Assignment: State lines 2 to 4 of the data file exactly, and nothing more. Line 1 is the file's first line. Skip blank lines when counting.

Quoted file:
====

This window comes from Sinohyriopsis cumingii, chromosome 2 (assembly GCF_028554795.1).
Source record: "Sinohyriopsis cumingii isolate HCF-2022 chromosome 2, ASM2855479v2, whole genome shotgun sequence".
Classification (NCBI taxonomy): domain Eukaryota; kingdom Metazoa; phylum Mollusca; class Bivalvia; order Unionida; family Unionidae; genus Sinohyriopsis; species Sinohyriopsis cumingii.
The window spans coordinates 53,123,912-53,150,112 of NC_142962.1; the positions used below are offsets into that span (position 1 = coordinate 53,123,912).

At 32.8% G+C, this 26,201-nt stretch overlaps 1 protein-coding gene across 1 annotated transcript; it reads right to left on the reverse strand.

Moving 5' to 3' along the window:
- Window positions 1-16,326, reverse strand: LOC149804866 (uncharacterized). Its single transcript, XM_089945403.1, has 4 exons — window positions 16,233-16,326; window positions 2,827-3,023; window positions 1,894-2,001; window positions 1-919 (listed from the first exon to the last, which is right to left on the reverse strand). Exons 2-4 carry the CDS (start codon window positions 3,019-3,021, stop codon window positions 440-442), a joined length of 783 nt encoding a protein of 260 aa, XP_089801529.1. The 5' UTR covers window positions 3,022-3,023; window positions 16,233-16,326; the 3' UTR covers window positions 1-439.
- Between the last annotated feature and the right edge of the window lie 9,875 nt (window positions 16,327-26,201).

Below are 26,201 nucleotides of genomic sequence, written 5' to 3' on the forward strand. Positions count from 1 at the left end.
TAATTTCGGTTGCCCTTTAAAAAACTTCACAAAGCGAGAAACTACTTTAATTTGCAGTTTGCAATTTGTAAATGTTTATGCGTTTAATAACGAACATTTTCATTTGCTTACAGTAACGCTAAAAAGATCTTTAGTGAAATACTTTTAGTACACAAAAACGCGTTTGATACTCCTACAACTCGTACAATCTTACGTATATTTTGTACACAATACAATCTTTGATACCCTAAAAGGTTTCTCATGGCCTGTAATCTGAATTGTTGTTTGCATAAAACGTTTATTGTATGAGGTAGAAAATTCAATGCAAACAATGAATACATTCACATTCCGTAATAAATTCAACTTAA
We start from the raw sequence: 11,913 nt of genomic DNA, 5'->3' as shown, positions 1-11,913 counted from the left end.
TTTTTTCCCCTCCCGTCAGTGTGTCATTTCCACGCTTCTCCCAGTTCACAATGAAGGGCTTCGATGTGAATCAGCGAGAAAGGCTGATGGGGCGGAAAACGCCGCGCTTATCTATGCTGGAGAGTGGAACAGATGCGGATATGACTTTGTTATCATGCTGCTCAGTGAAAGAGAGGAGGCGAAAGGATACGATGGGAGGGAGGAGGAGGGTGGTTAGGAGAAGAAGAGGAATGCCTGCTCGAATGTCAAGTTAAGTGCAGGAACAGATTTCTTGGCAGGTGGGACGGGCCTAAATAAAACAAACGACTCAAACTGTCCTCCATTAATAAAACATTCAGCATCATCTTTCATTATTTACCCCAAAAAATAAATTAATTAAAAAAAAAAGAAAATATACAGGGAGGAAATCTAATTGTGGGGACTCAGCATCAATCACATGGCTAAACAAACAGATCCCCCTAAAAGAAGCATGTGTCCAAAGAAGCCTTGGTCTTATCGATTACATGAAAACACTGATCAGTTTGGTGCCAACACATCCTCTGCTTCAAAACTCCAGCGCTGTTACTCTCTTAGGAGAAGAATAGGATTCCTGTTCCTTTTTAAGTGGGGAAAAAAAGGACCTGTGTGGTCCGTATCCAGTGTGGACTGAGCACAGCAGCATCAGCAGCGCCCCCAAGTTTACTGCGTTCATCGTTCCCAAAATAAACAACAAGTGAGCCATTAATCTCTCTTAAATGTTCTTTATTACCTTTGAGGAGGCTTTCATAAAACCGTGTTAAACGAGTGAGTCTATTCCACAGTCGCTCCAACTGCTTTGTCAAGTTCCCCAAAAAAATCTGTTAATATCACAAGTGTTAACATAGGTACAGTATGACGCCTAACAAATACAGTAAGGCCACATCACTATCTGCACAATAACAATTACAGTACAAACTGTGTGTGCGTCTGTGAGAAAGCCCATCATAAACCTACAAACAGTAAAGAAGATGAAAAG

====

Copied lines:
Source record: "Sinohyriopsis cumingii isolate HCF-2022 chromosome 2, ASM2855479v2, whole genome shotgun sequence".
Classification (NCBI taxonomy): domain Eukaryota; kingdom Metazoa; phylum Mollusca; class Bivalvia; order Unionida; family Unionidae; genus Sinohyriopsis; species Sinohyriopsis cumingii.
The window spans coordinates 53,123,912-53,150,112 of NC_142962.1; the positions used below are offsets into that span (position 1 = coordinate 53,123,912).